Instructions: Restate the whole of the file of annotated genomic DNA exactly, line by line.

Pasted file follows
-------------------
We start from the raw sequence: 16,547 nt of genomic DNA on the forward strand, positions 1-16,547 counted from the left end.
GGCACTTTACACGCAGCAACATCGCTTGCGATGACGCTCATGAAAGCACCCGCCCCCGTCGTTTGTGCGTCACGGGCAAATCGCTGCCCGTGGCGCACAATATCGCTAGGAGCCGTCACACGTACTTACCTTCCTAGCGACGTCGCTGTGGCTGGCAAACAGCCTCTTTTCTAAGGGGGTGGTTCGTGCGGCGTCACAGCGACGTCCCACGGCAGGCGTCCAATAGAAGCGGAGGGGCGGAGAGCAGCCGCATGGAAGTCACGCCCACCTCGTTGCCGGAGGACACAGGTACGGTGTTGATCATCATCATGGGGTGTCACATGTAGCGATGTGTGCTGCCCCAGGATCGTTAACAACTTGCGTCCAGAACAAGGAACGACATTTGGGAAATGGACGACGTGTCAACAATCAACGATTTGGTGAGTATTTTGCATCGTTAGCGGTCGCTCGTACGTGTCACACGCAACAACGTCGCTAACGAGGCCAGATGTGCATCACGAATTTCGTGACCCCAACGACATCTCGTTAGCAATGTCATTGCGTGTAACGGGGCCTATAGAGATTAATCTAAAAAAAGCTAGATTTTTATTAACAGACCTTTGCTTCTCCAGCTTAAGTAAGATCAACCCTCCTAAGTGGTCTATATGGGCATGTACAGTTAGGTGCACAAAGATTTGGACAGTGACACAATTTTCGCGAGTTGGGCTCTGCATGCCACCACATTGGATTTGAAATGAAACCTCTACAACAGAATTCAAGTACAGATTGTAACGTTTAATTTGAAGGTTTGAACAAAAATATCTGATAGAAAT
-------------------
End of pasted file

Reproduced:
We start from the raw sequence: 16,547 nt of genomic DNA on the forward strand, positions 1-16,547 counted from the left end.
GGCACTTTACACGCAGCAACATCGCTTGCGATGACGCTCATGAAAGCACCCGCCCCCGTCGTTTGTGCGTCACGGGCAAATCGCTGCCCGTGGCGCACAATATCGCTAGGAGCCGTCACACGTACTTACCTTCCTAGCGACGTCGCTGTGGCTGGCAAACAGCCTCTTTTCTAAGGGGGTGGTTCGTGCGGCGTCACAGCGACGTCCCACGGCAGGCGTCCAATAGAAGCGGAGGGGCGGAGAGCAGCCGCATGGAAGTCACGCCCACCTCGTTGCCGGAGGACACAGGTACGGTGTTGATCATCATCATGGGGTGTCACATGTAGCGATGTGTGCTGCCCCAGGATCGTTAACAACTTGCGTCCAGAACAAGGAACGACATTTGGGAAATGGACGACGTGTCAACAATCAACGATTTGGTGAGTATTTTGCATCGTTAGCGGTCGCTCGTACGTGTCACACGCAACAACGTCGCTAACGAGGCCAGATGTGCATCACGAATTTCGTGACCCCAACGACATCTCGTTAGCAATGTCATTGCGTGTAACGGGGCCTATAGAGATTAATCTAAAAAAAGCTAGATTTTTATTAACAGACCTTTGCTTCTCCAGCTTAAGTAAGATCAACCCTCCTAAGTGGTCTATATGGGCATGTACAGTTAGGTGCACAAAGATTTGGACAGTGACACAATTTTCGCGAGTTGGGCTCTGCATGCCACCACATTGGATTTGAAATGAAACCTCTACAACAGAATTCAAGTACAGATTGTAACGTTTAATTTGAAGGTTTGAACAAAAATATCTGATAGAAAT